Maggie: “Les Misérables” was the first show I ever saw on Broadway. I was 14 and was blown away at the scope of it. I’ve never seen it since, and it will always live like that in my memory. I saw “Measure for Measure” at the Globe with Mark Rylance, and it has been my favorite Shakespeare ever since. Bill Ball’s “Taming of the Shrew” is the only satisfactory Shrew I have ever seen, and it’s ingenious. “Tuesday,” a piece by Jewel Walker, which is so simple in its story telling and shows how humanity is universal. “Outside Mullingar,” at Peninsula Players – I think that play is a piece of art, and I was really honored to be a part of it.
Cassie: “Cats,” Broadway tour in Chicago. My mother took me for my 10th birthday. It was the “biggest” production I’d ever seen at that point in my life. And although we are not huge musical fans, we are huge fans of the feline, so it was quite a treat. “Angels in America” when it was first on Broadway. My mother took me when I was in high school and it was my first Broadway show. It had all that makes great theater great – entertainment and spectacle, but with a huge healthy dose of difficult subject matter to make you think and question your world.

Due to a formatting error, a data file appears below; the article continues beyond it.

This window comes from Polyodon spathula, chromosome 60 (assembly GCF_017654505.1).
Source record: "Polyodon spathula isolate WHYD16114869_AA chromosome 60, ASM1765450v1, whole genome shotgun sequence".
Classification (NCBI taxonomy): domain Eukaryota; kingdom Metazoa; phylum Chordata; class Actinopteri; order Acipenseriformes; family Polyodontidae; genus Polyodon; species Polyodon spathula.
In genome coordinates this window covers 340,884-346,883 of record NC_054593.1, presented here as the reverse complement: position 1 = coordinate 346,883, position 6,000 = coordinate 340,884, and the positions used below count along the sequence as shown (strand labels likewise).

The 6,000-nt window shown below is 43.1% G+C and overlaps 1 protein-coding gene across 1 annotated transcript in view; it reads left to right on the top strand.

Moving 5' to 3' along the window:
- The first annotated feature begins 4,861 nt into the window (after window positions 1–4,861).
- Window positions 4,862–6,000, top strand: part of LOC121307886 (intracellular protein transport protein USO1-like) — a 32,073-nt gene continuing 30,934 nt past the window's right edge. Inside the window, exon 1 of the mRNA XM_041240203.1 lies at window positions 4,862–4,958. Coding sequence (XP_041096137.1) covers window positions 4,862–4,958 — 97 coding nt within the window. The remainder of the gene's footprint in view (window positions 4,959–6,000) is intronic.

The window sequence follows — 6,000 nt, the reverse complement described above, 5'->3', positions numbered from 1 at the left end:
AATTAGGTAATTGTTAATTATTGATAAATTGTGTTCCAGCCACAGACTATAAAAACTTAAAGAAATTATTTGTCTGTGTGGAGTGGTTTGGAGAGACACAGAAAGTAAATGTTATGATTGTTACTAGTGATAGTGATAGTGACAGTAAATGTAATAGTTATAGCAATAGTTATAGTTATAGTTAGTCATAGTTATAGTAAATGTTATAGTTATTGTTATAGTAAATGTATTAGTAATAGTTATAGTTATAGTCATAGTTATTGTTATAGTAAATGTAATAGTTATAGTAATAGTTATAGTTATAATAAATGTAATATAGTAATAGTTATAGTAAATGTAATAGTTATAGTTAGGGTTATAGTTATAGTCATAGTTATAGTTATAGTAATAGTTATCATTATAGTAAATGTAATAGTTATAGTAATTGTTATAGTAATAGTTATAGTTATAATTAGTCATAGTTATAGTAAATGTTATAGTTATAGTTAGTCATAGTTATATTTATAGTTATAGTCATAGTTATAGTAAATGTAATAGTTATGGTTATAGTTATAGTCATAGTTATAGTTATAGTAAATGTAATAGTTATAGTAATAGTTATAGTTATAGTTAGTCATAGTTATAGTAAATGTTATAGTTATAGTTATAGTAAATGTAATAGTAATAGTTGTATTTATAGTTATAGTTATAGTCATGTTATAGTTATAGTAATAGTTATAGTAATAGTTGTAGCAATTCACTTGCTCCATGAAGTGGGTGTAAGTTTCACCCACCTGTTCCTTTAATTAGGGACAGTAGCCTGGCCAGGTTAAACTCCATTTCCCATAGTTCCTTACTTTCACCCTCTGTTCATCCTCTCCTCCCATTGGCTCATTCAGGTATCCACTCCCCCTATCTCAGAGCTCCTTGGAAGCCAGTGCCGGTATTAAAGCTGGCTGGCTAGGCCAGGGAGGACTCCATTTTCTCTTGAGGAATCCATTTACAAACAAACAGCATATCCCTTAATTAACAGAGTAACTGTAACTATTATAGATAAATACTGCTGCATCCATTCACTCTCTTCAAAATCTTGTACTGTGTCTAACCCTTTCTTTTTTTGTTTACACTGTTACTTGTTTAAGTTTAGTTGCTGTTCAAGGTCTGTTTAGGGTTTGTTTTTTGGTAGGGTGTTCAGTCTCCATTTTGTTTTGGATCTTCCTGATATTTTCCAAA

It’s not a play exactly, but I got to see Marcel Marceau perform mime in London, and it was the most magical thing I’ve ever witnessed. Using only his own body, he could make you see entire worlds that weren’t there, and tell stories full of humor and heartbreak without a single spoken word.